The steel industry is expected to suffer another blow today, with Tata predicted to announce up to 1,200 job cuts in Scunthorpe and Scotland.
The latest bad news follows the announcement that the Thai owners of the Redcar steelworks on Teesside, SSI, had gone into liquidation with the loss of 2,200 jobs, then Caparo went into administration yesterday.
Tata is expected to make an announcement on the future of its plants at Dalzell in Motherwell, Clydebridge in Cambuslang and Scunthorpe. Jobs affected are thought to include up to 400 in Scotland, where steelmaking will effectively end if cuts go ahead at the plants.
Although Tata is yet to confirm its plans, First Minister Nicola Sturgeon has already pledged to set up a task force to seek a viable future for the plants and the industry.
Unite has said 1,700 jobs are threatened at Caparo, owned by Labour peer Lord Paul, which has plants across the UK, but mainly in the West Midlands.
Matt Hammond, lead administrator at PwC, said: "This is a significant business with a wide range of interests across steel, engineering, vehicles products and technologies.
"Its scale and reach into significant customers and its importance to suppliers cannot be understated. We will be rapidly assessing all options for the businesses through this week and beyond."
Tony Burke, assistant general secretary at Unite, said: "This is yet another hammer blow for steel and manufacturing communities across the UK already reeling from the closure of Redcar and job losses at Tata steel.
"Our members at Caparo Industries are highly skilled and work hard to produce world class products. We believe that the company has a future. Unite will be working with Caparo's administrators and doing everything in our power to save jobs."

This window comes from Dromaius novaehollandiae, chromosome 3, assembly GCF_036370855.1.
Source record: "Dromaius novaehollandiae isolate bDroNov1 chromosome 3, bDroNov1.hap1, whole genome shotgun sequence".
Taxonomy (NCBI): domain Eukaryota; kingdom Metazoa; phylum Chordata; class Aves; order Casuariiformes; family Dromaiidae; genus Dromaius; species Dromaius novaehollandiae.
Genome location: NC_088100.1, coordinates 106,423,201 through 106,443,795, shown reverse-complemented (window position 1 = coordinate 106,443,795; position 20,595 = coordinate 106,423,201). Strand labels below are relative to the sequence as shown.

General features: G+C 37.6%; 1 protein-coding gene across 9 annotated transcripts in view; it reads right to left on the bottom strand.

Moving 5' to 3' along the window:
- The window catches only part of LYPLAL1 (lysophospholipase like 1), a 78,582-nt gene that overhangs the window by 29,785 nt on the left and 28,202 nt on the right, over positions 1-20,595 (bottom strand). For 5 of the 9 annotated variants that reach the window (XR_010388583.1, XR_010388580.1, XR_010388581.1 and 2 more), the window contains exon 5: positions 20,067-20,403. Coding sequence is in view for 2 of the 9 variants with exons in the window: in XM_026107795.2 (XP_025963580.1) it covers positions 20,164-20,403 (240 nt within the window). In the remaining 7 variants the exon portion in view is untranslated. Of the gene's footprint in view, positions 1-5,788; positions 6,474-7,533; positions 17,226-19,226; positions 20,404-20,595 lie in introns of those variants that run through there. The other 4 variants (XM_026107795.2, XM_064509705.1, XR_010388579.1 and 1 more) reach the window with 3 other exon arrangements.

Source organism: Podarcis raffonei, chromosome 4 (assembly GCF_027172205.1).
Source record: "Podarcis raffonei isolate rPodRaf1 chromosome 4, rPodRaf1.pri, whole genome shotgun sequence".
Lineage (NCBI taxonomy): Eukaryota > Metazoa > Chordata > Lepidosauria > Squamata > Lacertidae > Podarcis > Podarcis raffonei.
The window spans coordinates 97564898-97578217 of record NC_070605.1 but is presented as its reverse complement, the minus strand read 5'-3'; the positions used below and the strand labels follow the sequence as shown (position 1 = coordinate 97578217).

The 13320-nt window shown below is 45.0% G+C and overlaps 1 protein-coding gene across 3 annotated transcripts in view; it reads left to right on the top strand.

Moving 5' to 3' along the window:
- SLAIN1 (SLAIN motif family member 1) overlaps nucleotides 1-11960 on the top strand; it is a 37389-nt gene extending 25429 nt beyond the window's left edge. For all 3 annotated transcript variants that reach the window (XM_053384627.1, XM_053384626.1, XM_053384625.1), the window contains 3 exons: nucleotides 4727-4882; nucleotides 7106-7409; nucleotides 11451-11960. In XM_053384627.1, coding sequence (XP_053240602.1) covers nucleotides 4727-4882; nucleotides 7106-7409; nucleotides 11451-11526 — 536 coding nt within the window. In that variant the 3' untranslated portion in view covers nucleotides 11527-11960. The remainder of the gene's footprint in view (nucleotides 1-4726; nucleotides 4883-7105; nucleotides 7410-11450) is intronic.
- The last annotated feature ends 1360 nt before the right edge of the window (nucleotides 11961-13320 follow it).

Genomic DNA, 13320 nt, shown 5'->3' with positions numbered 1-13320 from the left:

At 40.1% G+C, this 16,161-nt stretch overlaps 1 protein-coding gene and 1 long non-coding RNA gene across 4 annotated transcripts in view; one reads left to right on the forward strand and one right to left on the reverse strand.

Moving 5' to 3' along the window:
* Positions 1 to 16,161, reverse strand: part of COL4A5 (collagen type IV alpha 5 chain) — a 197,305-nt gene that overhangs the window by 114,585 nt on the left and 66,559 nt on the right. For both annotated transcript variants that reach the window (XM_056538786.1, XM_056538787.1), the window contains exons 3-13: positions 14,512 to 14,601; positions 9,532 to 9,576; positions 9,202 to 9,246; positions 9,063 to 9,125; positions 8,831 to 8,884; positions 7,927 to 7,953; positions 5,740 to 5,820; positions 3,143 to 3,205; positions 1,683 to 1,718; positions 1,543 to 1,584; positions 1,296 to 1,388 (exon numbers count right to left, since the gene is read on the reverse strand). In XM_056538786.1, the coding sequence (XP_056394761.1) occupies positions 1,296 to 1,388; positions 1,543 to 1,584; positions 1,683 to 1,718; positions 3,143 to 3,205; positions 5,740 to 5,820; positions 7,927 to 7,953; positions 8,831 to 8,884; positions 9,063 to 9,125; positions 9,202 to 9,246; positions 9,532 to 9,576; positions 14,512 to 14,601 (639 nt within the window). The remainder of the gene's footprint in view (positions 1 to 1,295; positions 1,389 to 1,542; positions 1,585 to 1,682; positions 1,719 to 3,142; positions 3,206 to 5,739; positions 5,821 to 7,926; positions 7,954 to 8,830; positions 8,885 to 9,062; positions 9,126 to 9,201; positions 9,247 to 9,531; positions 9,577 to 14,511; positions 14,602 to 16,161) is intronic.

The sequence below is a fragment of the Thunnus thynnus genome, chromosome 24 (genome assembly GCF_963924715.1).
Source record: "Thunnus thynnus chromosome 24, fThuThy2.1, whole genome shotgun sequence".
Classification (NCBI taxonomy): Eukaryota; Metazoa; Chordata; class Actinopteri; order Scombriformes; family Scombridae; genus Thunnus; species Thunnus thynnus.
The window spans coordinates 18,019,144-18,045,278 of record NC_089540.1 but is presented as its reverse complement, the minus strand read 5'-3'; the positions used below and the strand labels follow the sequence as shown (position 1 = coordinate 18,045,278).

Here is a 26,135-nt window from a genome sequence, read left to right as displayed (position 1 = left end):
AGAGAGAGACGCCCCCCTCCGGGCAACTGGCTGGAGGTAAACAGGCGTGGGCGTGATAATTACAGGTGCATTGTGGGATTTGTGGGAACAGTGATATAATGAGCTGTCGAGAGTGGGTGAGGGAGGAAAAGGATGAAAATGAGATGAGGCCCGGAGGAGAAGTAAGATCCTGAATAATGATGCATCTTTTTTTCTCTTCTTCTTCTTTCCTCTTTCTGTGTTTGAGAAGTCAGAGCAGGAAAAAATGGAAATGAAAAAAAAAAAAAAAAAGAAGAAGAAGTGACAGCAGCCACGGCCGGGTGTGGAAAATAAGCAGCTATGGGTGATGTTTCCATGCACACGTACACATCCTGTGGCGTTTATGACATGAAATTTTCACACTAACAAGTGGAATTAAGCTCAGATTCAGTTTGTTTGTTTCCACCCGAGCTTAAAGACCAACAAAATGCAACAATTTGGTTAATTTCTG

Caparo Industries comprises around 20 individual businesses involved in steel and engineering, creating products for the aerospace, automotive and engineering industries.
Three subsidiaries are not in administration, two in the UK (Caparo Merchant Bar and Caparo India) and one in Poland (Bomet SA).
PwC said workers will be briefed on the impact of administration, stressing that staff are attending work as normal and will be paid, adding: "In these respects it is business as usual while the administrators' review gets under way."
The TUC has warned that one in six steelworkers now face the prospect of losing their jobs. Around 5,200 UK steelworkers face redundancy, it warned.
Prime Minister David Cameron has pledged to raise the issue of the "dumping" of cheap steel with the Chinese president as the crisis in the industry grows.
He told the Commons no subjects were off the table during the four-day visit by President Xi Jinping.
Roy Rickhuss, general secretary of steelworkers' union Community, said: "We have had a succession of ministers, and now the Prime Minister, saying that they will 'raise' the issue of Chinese steel dumping, which we know is impacting on the UK steel industry and the global steel price.
"The Prime Minister needs to do more than 'raise' the issue. He needs to tell the Chinese premier what action he's going to take to stop Chinese steel damaging the future of a vital foundation industry in the UK."